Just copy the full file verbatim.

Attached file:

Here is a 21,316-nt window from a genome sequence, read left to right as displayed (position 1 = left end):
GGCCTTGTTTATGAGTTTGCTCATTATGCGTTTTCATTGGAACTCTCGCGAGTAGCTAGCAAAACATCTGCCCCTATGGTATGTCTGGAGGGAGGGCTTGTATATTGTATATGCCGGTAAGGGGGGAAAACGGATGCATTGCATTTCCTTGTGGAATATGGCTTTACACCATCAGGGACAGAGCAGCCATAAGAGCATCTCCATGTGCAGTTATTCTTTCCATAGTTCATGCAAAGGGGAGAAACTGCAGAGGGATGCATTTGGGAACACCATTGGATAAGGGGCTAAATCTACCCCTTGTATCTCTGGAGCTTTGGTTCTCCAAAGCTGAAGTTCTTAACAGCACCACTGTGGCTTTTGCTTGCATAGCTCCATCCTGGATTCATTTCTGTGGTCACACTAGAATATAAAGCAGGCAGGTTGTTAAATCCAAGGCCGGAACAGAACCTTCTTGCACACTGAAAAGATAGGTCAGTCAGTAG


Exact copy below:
Here is a 21,316-nt window from a genome sequence, read left to right as displayed (position 1 = left end):
GGCCTTGTTTATGAGTTTGCTCATTATGCGTTTTCATTGGAACTCTCGCGAGTAGCTAGCAAAACATCTGCCCCTATGGTATGTCTGGAGGGAGGGCTTGTATATTGTATATGCCGGTAAGGGGGGAAAACGGATGCATTGCATTTCCTTGTGGAATATGGCTTTACACCATCAGGGACAGAGCAGCCATAAGAGCATCTCCATGTGCAGTTATTCTTTCCATAGTTCATGCAAAGGGGAGAAACTGCAGAGGGATGCATTTGGGAACACCATTGGATAAGGGGCTAAATCTACCCCTTGTATCTCTGGAGCTTTGGTTCTCCAAAGCTGAAGTTCTTAACAGCACCACTGTGGCTTTTGCTTGCATAGCTCCATCCTGGATTCATTTCTGTGGTCACACTAGAATATAAAGCAGGCAGGTTGTTAAATCCAAGGCCGGAACAGAACCTTCTTGCACACTGAAAAGATAGGTCAGTCAGTAG